The impetus for the Whammy engine is twofold:
1. Increasing displacement while increasing the rod ratio from the not so favorable 1.56:1 to something more like 1.66:1. That means longer rods, stock stroke and still getting 1952cc.

2. Developing what will become 949 Racing crate motors for 2011.

With the stroker conversions already available, you get higher piston velocities and end up with nearly the stock rod ratio. There are a host of benefits from keeping the stroke shorter and increasing bore. The question remains, just how far can we go with the bore and boost before it goes pop.

With enough valve lift, our new header design and prototype manifold, we can hopefully reach something like 255-270CFM from the head. Pretty weak in the Honda world but the upper end of what people get from the BP series Mazda heads. That flow should allow it to make good power between 7000-8300 rpm which is where the rod ratio comes in. An integral part of achieving that flow will be aggressively deshrouding the valves, made easier by the bigger bore.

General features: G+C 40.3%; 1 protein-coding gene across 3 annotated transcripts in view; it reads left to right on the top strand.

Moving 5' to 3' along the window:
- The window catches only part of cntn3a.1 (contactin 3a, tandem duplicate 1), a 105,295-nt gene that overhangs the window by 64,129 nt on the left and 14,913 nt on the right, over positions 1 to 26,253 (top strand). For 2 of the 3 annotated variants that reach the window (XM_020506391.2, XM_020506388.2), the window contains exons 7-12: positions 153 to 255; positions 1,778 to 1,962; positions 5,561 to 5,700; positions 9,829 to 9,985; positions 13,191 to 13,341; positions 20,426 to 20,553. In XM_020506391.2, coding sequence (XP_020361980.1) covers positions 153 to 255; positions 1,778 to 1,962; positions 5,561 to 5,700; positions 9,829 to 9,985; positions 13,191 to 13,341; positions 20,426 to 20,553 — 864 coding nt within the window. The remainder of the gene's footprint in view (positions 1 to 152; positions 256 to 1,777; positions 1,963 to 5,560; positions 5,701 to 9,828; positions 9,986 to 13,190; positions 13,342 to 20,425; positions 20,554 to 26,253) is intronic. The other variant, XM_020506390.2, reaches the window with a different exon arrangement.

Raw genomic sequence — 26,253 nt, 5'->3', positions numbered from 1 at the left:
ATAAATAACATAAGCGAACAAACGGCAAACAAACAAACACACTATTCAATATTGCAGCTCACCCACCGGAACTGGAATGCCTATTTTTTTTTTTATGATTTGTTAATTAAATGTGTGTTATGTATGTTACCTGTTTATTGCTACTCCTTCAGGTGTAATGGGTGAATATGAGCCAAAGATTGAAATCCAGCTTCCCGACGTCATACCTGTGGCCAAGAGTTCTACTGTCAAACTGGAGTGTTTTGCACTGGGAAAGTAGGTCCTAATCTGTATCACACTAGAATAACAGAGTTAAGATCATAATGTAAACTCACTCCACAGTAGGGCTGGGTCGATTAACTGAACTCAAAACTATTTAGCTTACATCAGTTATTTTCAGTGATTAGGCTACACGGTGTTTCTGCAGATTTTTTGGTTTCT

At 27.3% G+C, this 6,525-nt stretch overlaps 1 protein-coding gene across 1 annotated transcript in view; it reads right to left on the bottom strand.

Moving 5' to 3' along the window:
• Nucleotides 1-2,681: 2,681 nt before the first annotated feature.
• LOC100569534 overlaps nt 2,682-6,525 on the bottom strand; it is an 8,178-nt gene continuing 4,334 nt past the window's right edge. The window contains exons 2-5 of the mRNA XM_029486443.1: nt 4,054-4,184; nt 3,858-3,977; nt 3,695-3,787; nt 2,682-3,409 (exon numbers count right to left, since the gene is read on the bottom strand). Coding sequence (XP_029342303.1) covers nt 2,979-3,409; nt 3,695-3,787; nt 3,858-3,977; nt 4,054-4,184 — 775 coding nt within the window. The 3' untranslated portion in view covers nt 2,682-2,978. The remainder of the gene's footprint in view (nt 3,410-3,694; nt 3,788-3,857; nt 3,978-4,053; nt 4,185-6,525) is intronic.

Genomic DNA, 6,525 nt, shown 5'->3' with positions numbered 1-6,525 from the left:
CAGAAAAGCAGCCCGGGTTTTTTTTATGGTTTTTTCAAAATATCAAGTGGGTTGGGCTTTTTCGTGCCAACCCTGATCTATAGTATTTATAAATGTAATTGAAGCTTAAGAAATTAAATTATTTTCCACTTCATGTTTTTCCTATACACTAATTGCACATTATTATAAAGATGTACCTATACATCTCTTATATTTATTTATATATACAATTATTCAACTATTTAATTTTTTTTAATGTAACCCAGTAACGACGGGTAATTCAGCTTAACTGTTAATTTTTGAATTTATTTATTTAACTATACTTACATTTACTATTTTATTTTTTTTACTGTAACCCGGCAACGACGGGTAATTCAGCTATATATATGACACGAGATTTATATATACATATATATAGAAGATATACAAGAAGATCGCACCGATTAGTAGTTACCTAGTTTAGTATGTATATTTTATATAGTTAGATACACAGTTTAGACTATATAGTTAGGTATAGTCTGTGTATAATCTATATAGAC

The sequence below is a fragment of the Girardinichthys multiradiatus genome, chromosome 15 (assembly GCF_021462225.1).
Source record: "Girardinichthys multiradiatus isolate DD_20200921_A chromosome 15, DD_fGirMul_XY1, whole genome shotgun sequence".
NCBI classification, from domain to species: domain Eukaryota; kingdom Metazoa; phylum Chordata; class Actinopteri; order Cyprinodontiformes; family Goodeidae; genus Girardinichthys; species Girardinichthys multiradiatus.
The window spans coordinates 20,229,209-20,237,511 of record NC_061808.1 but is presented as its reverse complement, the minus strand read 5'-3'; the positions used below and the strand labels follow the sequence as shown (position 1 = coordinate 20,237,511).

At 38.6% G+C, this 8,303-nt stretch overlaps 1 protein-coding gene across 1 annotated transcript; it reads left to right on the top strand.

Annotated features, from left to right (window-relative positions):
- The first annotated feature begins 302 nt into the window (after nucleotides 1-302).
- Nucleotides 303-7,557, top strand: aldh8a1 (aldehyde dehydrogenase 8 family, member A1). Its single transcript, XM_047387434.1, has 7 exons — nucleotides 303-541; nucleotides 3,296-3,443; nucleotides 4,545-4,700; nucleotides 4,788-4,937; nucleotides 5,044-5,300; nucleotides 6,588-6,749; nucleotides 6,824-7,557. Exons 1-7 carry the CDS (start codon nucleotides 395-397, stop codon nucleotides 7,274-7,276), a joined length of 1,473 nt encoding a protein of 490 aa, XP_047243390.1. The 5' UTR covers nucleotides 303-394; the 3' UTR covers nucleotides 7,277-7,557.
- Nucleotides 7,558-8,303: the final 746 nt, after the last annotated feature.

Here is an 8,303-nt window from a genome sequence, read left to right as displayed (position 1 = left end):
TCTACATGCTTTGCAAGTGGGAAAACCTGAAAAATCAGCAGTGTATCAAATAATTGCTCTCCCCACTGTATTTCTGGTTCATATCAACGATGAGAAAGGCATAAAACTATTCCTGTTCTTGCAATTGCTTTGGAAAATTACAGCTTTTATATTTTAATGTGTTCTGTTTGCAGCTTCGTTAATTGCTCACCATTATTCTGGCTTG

Such a build could be run as a genuine 8000rpm 175whp N/A (non VVT) street motor with the right intake/exhaust/ECU and also be strong enough for sustained 400whpF/I track use. The long term goal is to build an endurance racer and finish the 2010 Thunderhill 25 hour with the prototype crate motor.

Hoping to get the Whammy engine built in time to do one or two 3 hour enduros between Summer and T25. Meanwhile, we can definitely get the interim motor put together in time to run the March 20 Miata Challenge event at El Toro. Can't wait to get out there. Another goal for 2010: sub 1:50 at BW13 CW on DOT slicks.